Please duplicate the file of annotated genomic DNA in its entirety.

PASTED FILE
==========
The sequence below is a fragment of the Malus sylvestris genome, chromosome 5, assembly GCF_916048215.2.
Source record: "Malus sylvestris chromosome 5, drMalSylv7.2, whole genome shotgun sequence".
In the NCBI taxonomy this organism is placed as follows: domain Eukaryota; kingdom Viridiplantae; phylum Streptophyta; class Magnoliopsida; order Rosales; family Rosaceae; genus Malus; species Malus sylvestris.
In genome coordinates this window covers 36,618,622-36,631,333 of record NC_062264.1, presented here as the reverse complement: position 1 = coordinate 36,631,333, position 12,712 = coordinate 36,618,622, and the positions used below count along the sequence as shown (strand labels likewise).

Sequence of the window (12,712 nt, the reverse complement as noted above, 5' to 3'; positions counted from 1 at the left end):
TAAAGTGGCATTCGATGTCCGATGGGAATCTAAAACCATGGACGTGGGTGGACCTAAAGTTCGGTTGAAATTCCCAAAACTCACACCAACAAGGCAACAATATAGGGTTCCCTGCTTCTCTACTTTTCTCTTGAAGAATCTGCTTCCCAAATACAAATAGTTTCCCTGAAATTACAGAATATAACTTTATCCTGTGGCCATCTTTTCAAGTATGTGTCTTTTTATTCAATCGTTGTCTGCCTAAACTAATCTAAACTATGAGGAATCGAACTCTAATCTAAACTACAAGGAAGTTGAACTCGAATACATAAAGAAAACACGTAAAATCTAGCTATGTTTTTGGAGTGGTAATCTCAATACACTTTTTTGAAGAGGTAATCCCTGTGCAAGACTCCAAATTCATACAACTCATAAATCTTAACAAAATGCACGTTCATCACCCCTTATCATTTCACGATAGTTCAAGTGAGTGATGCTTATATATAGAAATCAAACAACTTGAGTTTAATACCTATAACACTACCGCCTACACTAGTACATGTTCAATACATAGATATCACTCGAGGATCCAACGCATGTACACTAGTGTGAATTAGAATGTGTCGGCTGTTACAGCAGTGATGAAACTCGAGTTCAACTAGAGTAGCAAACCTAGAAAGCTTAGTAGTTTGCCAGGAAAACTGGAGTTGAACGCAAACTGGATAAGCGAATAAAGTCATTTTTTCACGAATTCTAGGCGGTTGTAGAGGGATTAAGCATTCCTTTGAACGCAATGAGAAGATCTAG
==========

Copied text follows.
The sequence below is a fragment of the Malus sylvestris genome, chromosome 5, assembly GCF_916048215.2.
Source record: "Malus sylvestris chromosome 5, drMalSylv7.2, whole genome shotgun sequence".
In the NCBI taxonomy this organism is placed as follows: domain Eukaryota; kingdom Viridiplantae; phylum Streptophyta; class Magnoliopsida; order Rosales; family Rosaceae; genus Malus; species Malus sylvestris.
In genome coordinates this window covers 36,618,622-36,631,333 of record NC_062264.1, presented here as the reverse complement: position 1 = coordinate 36,631,333, position 12,712 = coordinate 36,618,622, and the positions used below count along the sequence as shown (strand labels likewise).

Sequence of the window (12,712 nt, the reverse complement as noted above, 5' to 3'; positions counted from 1 at the left end):
TAAAGTGGCATTCGATGTCCGATGGGAATCTAAAACCATGGACGTGGGTGGACCTAAAGTTCGGTTGAAATTCCCAAAACTCACACCAACAAGGCAACAATATAGGGTTCCCTGCTTCTCTACTTTTCTCTTGAAGAATCTGCTTCCCAAATACAAATAGTTTCCCTGAAATTACAGAATATAACTTTATCCTGTGGCCATCTTTTCAAGTATGTGTCTTTTTATTCAATCGTTGTCTGCCTAAACTAATCTAAACTATGAGGAATCGAACTCTAATCTAAACTACAAGGAAGTTGAACTCGAATACATAAAGAAAACACGTAAAATCTAGCTATGTTTTTGGAGTGGTAATCTCAATACACTTTTTTGAAGAGGTAATCCCTGTGCAAGACTCCAAATTCATACAACTCATAAATCTTAACAAAATGCACGTTCATCACCCCTTATCATTTCACGATAGTTCAAGTGAGTGATGCTTATATATAGAAATCAAACAACTTGAGTTTAATACCTATAACACTACCGCCTACACTAGTACATGTTCAATACATAGATATCACTCGAGGATCCAACGCATGTACACTAGTGTGAATTAGAATGTGTCGGCTGTTACAGCAGTGATGAAACTCGAGTTCAACTAGAGTAGCAAACCTAGAAAGCTTAGTAGTTTGCCAGGAAAACTGGAGTTGAACGCAAACTGGATAAGCGAATAAAGTCATTTTTTCACGAATTCTAGGCGGTTGTAGAGGGATTAAGCATTCCTTTGAACGCAATGAGAAGATCTAG